The funny thing about this to me, is that Charles' book Accelerando was one of the books that got me to consider the hypothesis, "Ok, but what if we did have intelligent autonomous non-human entities in the future that humanity had to compete economically with? How would that go for us?"

The answer is, as Zvi frequently reiterates, that it goes very badly indeed for humanity. And faster than one might expect.

I bring this up because I don't expect Charles Stross himself to come to this comment section to share his views, and I think that hearing what your critics have to say can be a valuable exercise. 

The same thing happened previously, between Eliezer and Greg Egan - Egan distanced himself from MIRI's views, and wrote a novel in which a parodic mishmash of MIRI, Robin Hanson, and Bryan Caplan appears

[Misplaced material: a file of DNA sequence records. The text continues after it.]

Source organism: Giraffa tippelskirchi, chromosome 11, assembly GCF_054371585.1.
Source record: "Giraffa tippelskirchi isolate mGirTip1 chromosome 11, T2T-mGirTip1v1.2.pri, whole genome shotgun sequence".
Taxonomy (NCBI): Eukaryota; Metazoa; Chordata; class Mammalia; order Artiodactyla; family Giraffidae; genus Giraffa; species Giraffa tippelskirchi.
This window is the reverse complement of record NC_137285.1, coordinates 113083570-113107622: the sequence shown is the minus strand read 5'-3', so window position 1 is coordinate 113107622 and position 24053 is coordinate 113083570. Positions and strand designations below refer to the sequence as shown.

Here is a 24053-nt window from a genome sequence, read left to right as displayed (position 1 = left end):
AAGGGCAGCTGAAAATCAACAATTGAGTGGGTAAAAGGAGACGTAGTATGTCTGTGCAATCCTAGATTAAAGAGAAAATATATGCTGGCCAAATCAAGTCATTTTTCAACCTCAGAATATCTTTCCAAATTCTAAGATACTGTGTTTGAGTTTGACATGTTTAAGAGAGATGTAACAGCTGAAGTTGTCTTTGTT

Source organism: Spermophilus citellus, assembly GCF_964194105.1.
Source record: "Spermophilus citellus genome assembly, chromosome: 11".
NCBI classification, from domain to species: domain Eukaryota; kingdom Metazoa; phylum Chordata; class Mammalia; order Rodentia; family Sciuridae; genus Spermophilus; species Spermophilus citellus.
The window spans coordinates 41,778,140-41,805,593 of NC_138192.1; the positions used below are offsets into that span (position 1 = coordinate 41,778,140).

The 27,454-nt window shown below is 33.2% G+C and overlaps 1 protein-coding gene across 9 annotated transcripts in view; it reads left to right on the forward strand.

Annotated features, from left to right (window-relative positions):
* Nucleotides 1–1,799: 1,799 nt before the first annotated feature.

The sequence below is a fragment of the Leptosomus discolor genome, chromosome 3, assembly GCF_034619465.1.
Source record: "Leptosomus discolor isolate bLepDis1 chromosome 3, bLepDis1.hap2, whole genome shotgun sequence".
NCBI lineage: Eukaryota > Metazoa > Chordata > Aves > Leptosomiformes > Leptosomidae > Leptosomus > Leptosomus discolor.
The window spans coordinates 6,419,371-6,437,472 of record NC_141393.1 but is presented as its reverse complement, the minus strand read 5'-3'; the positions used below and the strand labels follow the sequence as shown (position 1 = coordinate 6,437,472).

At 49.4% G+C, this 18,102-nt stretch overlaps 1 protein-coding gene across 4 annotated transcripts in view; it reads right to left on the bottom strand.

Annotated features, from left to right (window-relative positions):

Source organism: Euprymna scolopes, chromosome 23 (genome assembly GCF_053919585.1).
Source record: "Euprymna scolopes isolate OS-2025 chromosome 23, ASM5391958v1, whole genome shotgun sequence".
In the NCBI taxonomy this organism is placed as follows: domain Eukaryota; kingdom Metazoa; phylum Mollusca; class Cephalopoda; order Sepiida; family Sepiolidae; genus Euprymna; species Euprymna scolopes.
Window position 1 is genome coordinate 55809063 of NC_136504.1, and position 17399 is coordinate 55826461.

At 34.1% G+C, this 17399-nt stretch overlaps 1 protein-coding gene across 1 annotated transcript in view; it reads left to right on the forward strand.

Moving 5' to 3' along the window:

As for Stross's talk, he makes at least one outright weird claim, which is that Russian Cosmism played a role in the emergence of 1990s American transhumanism (and even less likely, that it contributed to the "California ideology", a name for 1990s dot-com techno-optimism coined in imitation of Engels and Marx's "German ideology"). As far as I know, there is no evidence for this at all; Russian Cosmism is a case of parallel evolution, a transhumanist philosophy which emerged in the cultural context of 19th-century Russian Orthodoxy. 

But OK, Stross points to the long history of traffic back and forth between science fiction, real-world science and technology, and various belief systems, and his claim is that the "TESCREAL" cluster of philosophies largely fall into the category of belief systems detached from reality but derived from science fiction.